TB bacteria can live in the body without making a person sick, a condition called “latent TB infection.” People with TB infection cannot spread TB bacteria to others. Treatment is available to prevent the infection from progressing to cause active TB disease in the future.

TDH recommends those at high risk for TB have a skin or blood test to find out if they are infected with TB. Persons at high risk for TB include those born in countries with high rates of TB; individuals infected with HIV and AIDS; homeless individuals; people who have spent time in jail or prison; intravenous drug users and those who have had close interactions with someone with infectious TB disease.

All Tennessee county health departments offer free TB risk screening and confidential testing and treatment for those at high risk for infection.

Find a list of local health departments online at http://health.state.tn.us/localdepartments.htm or call the toll-free Tennessee Anytime Help Desk toll-free at 866.8TN.EGOV (866.886.3468).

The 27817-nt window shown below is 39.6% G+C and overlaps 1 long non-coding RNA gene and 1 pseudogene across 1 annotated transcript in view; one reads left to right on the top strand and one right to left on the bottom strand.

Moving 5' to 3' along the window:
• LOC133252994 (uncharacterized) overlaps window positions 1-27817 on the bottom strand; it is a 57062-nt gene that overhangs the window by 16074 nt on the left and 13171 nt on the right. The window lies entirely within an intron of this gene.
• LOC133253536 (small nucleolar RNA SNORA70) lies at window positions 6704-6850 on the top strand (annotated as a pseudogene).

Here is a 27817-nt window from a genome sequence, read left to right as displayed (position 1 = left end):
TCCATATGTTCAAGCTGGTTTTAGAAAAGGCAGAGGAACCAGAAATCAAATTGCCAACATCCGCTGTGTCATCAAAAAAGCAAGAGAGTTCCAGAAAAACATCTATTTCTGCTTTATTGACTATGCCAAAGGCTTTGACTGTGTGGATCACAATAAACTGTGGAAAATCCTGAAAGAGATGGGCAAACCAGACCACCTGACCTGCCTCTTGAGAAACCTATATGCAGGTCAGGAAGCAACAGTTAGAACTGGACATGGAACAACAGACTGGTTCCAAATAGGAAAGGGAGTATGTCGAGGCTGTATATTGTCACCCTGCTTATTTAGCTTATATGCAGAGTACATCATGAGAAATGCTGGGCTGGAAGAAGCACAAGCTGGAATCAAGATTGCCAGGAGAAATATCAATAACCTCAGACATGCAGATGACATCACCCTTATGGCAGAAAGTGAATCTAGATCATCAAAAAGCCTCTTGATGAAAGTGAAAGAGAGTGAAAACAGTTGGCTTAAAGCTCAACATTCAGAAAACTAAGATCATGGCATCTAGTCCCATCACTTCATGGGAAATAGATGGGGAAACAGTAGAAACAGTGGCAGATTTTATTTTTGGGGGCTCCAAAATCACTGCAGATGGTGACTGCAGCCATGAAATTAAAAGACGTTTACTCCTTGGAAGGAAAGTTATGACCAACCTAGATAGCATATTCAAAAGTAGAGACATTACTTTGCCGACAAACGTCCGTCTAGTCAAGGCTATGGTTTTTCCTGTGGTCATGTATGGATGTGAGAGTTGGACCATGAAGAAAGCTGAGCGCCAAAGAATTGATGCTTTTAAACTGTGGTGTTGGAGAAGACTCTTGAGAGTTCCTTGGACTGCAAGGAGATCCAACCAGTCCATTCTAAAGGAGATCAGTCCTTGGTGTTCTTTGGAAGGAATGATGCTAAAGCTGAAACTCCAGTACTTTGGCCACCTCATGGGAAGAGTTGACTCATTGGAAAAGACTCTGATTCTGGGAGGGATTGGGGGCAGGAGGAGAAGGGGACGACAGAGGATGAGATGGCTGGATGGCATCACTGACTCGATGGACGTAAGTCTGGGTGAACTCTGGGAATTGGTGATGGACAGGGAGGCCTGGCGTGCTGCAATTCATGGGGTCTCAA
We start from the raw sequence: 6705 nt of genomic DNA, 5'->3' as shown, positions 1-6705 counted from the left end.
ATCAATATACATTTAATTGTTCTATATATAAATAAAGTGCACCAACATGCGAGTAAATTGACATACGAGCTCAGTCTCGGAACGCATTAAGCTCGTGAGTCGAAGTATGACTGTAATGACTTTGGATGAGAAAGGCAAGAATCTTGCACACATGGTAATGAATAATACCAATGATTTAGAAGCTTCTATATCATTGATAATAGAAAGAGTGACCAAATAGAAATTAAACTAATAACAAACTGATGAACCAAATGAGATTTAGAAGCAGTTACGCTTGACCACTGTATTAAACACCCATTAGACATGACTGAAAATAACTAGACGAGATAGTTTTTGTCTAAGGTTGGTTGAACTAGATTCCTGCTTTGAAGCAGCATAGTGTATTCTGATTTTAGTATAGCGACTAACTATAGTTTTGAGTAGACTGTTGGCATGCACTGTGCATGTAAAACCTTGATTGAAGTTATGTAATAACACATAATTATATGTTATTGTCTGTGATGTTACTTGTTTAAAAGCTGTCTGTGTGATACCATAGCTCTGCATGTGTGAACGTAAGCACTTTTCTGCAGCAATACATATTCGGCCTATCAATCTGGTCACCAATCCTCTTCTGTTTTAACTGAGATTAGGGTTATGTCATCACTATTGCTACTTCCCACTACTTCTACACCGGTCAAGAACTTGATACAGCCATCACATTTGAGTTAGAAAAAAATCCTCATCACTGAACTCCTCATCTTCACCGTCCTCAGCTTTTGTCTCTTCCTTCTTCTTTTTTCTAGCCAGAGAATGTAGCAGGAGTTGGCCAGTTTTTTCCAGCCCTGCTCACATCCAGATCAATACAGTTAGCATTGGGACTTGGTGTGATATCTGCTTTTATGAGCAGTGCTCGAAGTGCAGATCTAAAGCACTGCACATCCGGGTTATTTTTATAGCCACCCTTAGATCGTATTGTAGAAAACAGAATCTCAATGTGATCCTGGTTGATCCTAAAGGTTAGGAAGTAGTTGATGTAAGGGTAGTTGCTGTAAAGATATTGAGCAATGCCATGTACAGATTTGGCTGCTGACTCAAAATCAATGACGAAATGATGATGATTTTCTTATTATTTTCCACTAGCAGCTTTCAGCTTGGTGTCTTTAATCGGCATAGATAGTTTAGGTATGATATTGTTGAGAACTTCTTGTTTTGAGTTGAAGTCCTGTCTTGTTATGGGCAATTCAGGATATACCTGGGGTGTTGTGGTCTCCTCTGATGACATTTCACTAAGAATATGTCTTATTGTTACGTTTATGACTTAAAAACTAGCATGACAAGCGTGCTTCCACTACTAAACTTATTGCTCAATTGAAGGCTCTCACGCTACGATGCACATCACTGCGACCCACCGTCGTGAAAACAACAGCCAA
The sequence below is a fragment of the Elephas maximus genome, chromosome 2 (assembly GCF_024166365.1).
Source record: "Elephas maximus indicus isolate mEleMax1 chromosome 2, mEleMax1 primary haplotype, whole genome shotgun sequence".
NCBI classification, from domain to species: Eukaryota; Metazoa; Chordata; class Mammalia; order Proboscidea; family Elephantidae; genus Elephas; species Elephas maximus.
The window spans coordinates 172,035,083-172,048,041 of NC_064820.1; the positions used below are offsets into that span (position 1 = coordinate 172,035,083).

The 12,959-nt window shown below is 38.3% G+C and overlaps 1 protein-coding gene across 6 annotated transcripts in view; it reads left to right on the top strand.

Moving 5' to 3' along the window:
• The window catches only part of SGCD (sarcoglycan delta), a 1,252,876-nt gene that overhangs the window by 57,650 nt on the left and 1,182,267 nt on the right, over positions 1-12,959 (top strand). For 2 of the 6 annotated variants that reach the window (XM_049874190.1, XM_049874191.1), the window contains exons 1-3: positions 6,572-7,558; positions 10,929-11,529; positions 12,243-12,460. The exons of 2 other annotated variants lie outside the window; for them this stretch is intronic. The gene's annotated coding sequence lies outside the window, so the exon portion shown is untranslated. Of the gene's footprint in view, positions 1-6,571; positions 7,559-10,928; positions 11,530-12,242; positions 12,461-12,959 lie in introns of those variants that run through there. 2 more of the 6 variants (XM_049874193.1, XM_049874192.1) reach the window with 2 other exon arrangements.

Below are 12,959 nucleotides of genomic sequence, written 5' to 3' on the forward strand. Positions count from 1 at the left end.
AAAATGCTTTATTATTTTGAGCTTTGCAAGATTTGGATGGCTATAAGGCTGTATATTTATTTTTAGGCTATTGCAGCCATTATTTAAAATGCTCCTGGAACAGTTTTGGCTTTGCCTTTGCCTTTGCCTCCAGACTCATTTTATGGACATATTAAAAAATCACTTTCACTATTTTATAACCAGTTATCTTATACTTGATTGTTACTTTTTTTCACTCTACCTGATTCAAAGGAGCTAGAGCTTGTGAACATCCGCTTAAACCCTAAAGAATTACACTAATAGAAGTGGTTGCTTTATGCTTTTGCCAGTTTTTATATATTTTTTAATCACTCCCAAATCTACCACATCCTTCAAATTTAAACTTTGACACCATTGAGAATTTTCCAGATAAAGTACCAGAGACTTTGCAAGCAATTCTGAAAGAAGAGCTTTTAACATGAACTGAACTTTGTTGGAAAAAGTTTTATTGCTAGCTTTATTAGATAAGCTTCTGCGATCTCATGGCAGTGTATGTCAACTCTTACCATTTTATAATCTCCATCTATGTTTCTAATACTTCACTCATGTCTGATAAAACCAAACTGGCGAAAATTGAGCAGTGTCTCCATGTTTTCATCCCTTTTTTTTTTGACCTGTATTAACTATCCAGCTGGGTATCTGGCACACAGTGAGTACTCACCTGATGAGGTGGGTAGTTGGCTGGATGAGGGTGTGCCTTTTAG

Learn more about TB in Tennessee on the TDH website at http://health.state.tn.us/ceds/TB/facts.htm .

About the Tennessee Department of Health

The mission of the Tennessee Department of Health is to protect, promote and improve the health and prosperity of people in Tennessee. TDH is one of 22 cabinet-level departments in the executive branch of Tennessee state government.

Together with its six vital metro partners, TDH provides direct services for more than one in five Tennesseans annually as well as indirect services for all people in Tennessee including health professional licensure, health facility regulation and inspections of food service establishments.

TDH has facilities in all 95 counties and employs more than 3,500 people. For more information about TDH services and programs, visit http://health.state.tn.us/.